Most important among the structures developed by the Romans themselves were basilicas, baths, amphitheaters, and triumphal arches. Unlike their Greek prototypes, Roman theaters were freestanding structures. The auditorium was semicircular, with movable seats at the orchestra level. Distinctly Roman innovation were the uniting of stage and auditorium as a single structure and the rich architectural embellishment of the stage itself. For the oval amphitheaters such as the colosseum, there are no known Greek precedents. The monumental or triumphal arch was also a purely Roman invention. The basilica, probably a Roman development based on the Greek temple, provided a large and relatively open interior space. From its original use as a Roman law court, the basilica form was adapted by the Christians for their churches.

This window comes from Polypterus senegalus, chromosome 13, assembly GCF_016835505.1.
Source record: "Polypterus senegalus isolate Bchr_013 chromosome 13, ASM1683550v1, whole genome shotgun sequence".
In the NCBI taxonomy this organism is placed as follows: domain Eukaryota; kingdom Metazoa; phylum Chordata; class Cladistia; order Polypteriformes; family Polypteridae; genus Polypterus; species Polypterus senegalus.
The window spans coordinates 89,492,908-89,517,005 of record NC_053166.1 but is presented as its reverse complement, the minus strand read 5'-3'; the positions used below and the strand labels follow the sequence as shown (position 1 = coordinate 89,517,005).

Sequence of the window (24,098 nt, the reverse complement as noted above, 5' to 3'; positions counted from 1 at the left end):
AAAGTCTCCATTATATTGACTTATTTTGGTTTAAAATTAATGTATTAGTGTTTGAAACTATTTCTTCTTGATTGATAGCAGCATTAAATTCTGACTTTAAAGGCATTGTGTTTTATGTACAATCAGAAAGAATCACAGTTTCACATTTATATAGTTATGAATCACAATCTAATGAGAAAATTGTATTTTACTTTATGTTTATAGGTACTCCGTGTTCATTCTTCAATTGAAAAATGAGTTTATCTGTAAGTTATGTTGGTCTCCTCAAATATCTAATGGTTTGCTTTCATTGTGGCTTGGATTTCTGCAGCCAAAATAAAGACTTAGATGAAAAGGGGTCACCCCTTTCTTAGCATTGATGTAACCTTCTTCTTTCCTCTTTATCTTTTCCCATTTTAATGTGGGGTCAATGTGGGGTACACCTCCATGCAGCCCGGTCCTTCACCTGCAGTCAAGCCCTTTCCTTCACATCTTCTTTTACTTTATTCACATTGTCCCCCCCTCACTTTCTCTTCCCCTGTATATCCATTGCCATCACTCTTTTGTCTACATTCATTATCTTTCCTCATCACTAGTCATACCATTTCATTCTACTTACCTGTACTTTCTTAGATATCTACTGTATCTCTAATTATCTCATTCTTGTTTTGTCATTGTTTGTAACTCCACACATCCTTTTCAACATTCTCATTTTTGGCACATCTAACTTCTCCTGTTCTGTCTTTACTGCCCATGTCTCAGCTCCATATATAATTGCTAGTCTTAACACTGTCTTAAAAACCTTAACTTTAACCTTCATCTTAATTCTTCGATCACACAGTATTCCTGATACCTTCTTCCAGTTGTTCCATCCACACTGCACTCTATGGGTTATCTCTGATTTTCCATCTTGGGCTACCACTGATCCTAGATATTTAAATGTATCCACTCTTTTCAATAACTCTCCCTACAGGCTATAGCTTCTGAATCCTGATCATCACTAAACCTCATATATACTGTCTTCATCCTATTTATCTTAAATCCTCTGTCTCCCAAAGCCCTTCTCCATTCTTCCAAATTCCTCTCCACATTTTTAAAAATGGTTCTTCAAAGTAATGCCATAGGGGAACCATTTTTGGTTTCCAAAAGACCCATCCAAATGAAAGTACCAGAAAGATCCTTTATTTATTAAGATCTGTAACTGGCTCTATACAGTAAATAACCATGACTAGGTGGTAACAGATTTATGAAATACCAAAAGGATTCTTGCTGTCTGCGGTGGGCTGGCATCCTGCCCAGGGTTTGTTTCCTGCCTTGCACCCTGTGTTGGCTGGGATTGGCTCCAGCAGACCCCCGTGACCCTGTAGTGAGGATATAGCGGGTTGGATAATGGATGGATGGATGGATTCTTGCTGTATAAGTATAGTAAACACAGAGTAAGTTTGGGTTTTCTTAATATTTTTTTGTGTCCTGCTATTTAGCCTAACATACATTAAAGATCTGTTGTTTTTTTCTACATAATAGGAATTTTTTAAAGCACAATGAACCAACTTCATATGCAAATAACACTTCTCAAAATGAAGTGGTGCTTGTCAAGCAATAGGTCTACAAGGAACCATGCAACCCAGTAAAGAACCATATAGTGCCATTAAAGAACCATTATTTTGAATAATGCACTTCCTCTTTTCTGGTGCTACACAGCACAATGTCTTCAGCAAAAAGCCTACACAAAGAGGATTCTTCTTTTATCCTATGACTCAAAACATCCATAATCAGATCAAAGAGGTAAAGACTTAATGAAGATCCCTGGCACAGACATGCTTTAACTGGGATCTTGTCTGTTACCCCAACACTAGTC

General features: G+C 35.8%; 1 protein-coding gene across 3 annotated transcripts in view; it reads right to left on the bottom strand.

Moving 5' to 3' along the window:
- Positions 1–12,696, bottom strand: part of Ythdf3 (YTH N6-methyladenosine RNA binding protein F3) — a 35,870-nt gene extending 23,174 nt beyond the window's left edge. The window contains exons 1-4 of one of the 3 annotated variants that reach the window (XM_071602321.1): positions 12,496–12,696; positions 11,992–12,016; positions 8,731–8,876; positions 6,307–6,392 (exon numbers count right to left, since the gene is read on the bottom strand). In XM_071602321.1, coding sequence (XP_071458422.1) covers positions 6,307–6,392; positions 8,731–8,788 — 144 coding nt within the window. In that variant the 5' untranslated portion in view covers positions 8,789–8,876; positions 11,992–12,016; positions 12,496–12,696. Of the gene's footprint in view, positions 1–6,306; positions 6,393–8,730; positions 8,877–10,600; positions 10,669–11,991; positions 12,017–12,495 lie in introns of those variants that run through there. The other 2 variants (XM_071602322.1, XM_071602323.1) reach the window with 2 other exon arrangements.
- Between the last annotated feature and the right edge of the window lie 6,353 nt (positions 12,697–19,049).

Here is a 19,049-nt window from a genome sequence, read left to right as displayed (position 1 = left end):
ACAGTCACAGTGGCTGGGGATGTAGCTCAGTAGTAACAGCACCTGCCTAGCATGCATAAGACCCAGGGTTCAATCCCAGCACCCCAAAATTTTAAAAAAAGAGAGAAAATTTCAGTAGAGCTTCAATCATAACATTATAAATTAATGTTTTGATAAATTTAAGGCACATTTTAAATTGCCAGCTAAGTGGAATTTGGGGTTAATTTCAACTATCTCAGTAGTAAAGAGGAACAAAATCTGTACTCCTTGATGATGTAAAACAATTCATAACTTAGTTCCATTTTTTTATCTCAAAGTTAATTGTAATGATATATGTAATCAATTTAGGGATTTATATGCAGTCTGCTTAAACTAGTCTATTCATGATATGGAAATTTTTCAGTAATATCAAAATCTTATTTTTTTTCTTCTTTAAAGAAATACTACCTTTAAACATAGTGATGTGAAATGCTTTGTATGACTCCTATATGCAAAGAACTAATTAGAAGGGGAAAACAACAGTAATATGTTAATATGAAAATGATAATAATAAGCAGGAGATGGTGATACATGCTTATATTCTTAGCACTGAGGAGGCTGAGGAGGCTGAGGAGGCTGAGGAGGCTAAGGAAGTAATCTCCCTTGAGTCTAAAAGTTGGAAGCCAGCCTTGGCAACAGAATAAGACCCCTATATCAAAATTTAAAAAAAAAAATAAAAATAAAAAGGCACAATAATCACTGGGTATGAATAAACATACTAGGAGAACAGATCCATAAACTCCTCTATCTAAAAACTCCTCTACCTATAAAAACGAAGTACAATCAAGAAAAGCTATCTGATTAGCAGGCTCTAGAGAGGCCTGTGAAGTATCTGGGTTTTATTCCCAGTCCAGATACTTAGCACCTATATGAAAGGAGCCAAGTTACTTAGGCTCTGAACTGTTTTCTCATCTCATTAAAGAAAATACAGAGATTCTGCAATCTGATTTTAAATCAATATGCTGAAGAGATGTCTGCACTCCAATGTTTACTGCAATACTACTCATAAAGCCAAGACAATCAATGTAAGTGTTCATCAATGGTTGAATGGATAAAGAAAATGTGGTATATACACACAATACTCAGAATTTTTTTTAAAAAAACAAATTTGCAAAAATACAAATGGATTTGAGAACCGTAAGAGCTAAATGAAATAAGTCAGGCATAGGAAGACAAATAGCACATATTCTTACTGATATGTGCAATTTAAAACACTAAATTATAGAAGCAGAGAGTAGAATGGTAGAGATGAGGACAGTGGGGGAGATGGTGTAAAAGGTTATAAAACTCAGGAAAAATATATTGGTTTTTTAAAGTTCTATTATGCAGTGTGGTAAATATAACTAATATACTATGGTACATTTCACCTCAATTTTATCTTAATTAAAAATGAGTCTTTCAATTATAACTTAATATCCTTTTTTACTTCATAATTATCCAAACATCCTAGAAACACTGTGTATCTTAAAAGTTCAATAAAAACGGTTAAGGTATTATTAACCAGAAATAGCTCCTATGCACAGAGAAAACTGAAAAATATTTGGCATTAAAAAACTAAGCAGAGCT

The baths, while probably derived from Greek gymnasia, were constructed on a totally unprecedented scale, the complexity of their plan competing with the luxury of their detail. In the typical Roman dwelling, the rooms were grouped about the atrium, which, by means of an opening in its roof, also served as a court. Multistory houses in the larger cities, called insulae, anticipated modern apartment buildings, as can be seen for example at Ostia (3d cent. A.D.). A third type of Roman dwelling was the luxurious country villa built by wealthy citizens to escape the congestion and squalor of the cities.